These past weeks we’ve been looking at Advent through a missionary lens. We began
with the figure of John the Baptist, and then last week
we looked at what it means to share your faith.
We have to be always prepared to share our faith.
I hope that you remember, several years ago, Pope Benedict XVI invited us all to celebrate a Year of Faith
. For the whole year we were encouraged to do three things: Learn about our faith, live our faith, and share our faith. I suspect that most of you did not take up the challenge. I remember posting a new challenge on my Facebook page every week for the whole year. One week it may have been to learn about a particular saint or a particular church teaching. Another week it was to do something for someone. Another week it was to find a nice quote to post on your social media. These were all simple things that we could all be doing to learn about our faith, to live it and to share it.
We have to learn about our faith.
It’s not enough to go to Mass on Sundays and pay attention to the homily. If that’s all we do, that means that we are only getting 8-15 minutes of “teaching” a week. It’s no wonder most Catholics don’t know their faith!
We have to read Scripture.
It’s not enough to only listen to the readings once a week a Mass. We have to read Scripture; we have to study it. Everyone reading this post should be reading Scripture every day. When we read Scripture, we should do so with a study guide so we can understand what we are reading. I use a publication by Liturgical Press called Give Us This Day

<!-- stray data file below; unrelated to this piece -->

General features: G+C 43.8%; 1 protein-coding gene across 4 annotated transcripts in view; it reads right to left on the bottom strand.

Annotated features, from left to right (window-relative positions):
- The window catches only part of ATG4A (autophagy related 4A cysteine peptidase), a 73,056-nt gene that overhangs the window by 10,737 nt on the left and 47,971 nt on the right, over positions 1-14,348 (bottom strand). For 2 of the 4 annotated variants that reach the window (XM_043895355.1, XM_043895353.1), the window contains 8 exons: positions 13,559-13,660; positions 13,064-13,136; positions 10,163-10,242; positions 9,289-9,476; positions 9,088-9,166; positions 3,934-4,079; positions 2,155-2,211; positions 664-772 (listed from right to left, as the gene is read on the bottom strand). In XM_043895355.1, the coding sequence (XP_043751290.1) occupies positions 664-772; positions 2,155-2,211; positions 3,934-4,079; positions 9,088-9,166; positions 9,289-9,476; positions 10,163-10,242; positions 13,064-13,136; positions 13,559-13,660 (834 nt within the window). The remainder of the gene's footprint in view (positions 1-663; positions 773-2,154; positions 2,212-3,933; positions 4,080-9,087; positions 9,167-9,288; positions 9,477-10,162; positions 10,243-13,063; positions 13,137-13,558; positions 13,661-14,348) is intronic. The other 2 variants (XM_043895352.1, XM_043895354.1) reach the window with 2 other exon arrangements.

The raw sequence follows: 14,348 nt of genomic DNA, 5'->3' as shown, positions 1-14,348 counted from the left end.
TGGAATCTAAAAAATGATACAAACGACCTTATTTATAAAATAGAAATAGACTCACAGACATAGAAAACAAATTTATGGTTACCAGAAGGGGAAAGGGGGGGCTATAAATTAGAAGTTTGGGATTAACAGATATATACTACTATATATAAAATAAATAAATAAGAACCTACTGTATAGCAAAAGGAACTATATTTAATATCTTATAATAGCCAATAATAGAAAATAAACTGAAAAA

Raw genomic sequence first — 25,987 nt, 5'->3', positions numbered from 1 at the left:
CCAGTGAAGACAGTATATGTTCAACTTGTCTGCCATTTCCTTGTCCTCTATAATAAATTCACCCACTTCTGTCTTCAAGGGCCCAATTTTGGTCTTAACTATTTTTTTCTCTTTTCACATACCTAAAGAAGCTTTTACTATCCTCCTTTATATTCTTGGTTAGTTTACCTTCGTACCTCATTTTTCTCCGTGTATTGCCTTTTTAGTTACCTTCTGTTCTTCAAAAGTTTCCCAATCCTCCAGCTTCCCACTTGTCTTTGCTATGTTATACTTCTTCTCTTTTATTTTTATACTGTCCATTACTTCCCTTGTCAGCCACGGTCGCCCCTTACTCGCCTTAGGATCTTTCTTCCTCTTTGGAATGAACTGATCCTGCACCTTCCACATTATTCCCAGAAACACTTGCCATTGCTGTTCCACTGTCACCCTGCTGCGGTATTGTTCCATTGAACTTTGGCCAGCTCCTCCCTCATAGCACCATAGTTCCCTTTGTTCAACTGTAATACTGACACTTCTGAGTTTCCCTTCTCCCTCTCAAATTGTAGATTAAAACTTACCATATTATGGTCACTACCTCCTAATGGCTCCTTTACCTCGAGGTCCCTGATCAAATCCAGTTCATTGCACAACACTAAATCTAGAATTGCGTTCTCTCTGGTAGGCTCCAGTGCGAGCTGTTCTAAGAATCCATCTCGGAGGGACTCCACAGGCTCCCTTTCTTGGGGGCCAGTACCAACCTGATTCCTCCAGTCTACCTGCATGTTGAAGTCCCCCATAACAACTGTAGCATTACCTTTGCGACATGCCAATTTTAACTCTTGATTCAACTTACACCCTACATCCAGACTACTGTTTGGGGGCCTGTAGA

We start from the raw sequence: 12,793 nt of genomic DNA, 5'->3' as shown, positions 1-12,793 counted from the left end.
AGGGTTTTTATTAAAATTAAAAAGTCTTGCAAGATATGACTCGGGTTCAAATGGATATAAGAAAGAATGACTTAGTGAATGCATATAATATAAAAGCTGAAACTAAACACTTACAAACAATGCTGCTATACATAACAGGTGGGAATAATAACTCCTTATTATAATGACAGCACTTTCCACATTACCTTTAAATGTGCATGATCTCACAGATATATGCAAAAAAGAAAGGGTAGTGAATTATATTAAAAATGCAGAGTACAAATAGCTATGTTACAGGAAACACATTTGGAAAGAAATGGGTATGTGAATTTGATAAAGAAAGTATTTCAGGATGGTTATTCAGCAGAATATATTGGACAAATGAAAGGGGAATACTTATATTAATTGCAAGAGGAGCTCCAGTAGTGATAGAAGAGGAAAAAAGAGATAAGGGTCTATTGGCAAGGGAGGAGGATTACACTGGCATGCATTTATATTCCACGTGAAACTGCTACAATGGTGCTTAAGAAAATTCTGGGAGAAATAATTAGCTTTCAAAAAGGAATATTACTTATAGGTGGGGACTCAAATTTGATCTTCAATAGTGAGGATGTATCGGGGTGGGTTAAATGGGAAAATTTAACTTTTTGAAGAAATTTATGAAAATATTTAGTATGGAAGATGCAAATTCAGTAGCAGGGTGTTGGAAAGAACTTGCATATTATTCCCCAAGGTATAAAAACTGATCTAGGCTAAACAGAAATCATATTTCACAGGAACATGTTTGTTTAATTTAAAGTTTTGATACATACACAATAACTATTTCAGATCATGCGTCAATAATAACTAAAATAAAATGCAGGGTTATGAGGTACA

. As well as a simplified Morning and Evening Prayer (which I don’t use because I do the full version), each day offers a saint or inspiring person, the daily readings, and a reflection on those readings. It gives me a little something to nourish my faith each morning. It means that I am reading the same readings that anyone around the world would be listening to if they go to daily Mass and I am reading a reflection from a contemporary author or Church Father, saint, or pope on the readings. Most days I finish with a new understanding or insight.
We have to study what the Church teaches.
We also have to understand it so we can teach it. This is a bit easier for me because my job requires that I am looking at what the Church teaches so I can explain it to others. But you can all do the same. I am not suggesting that you need to go get a theology degree (you can; I don't have one) or read and study all the Papal Encyclicals (you can; I haven't). But do you have a Catechism of the Catholic Church
? Do you ever look at it? The Catechism can be found online
, but there is great value in owning a copy. Do you have the Compendium
of the Catechism (its “question/answer” format is useful in finding things by topic; get it from your Episcopal Conference). Maybe a YouCat or DoCat
version of the Catechism is good for you.
At the very least, you should know what those are.
Living our faith may be the easiest of the three for most of us. We do charitable works, we send money and resources to the victims of natural disasters in other countries. Maybe some of you volunteer for the Vincent de Paul Society